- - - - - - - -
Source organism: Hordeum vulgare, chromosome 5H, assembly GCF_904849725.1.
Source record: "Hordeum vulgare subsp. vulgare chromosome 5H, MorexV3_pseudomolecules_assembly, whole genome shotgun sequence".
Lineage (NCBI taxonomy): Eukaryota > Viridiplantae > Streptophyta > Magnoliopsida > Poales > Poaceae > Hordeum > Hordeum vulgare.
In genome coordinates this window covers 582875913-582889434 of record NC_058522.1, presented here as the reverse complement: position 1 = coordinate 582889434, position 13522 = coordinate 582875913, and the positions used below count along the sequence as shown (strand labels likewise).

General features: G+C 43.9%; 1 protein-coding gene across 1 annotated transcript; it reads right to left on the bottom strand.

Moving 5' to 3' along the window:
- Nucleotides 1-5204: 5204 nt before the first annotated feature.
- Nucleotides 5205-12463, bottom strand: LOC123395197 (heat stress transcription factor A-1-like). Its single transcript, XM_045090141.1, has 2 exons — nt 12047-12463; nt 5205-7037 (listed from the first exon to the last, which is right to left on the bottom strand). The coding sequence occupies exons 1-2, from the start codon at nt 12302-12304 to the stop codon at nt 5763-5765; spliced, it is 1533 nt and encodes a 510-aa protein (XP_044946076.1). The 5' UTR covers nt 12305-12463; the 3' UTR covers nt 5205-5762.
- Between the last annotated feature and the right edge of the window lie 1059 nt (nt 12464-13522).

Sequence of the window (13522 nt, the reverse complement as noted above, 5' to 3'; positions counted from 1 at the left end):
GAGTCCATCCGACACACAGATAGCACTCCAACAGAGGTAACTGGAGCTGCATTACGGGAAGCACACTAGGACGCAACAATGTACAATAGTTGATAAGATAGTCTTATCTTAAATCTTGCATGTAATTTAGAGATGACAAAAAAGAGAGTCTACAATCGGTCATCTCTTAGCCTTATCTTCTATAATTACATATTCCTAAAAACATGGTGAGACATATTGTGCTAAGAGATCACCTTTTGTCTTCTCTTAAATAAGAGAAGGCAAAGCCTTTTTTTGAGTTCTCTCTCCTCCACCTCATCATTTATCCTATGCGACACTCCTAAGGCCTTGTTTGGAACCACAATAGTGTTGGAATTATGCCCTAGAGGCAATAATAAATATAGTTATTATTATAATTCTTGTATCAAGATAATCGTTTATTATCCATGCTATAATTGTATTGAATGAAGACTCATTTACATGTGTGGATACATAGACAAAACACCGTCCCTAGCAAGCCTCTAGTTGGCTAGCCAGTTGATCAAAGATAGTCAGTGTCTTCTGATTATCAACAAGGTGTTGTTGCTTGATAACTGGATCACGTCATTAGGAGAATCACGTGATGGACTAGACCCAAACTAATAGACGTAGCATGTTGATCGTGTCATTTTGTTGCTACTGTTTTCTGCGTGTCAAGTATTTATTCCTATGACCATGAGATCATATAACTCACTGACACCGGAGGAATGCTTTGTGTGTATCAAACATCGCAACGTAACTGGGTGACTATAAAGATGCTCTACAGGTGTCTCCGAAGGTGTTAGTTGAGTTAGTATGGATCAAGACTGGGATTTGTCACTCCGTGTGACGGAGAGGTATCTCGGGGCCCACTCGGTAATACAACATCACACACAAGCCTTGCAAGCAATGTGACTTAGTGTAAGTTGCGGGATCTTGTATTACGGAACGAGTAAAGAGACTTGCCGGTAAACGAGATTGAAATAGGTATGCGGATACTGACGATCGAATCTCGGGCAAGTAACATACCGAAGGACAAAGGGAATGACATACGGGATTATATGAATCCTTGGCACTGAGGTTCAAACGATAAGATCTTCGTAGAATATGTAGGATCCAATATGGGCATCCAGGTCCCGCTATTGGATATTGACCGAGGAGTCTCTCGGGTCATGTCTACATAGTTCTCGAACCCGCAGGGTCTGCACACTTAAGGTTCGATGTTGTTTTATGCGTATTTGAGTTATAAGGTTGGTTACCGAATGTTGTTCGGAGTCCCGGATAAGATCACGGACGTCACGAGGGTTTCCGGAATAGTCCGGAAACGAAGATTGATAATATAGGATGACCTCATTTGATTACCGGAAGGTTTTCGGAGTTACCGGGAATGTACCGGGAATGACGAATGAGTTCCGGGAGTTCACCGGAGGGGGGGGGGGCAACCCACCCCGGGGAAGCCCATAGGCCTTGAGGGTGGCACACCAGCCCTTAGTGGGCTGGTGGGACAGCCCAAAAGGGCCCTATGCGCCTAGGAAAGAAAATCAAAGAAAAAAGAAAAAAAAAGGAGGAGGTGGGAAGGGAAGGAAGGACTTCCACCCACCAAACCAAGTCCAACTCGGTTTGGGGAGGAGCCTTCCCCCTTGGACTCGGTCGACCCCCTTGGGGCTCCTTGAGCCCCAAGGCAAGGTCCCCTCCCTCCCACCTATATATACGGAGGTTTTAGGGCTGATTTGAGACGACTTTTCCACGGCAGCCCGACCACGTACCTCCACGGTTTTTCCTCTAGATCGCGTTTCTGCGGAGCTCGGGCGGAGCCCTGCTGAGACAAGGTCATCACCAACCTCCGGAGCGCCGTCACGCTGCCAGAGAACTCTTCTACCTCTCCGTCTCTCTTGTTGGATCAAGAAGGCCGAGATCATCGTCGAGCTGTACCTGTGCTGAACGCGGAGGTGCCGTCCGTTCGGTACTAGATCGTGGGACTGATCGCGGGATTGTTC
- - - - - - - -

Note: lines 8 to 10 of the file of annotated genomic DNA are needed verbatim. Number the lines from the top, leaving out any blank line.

- Nucleotides 5205-12463, bottom strand: LOC123395197 (heat stress transcription factor A-1-like). Its single transcript, XM_045090141.1, has 2 exons — nt 12047-12463; nt 5205-7037 (listed from the first exon to the last, which is right to left on the bottom strand). The coding sequence occupies exons 1-2, from the start codon at nt 12302-12304 to the stop codon at nt 5763-5765; spliced, it is 1533 nt and encodes a 510-aa protein (XP_044946076.1). The 5' UTR covers nt 12305-12463; the 3' UTR covers nt 5205-5762.
- Between the last annotated feature and the right edge of the window lie 1059 nt (nt 12464-13522).

Sequence of the window (13522 nt, the reverse complement as noted above, 5' to 3'; positions counted from 1 at the left end):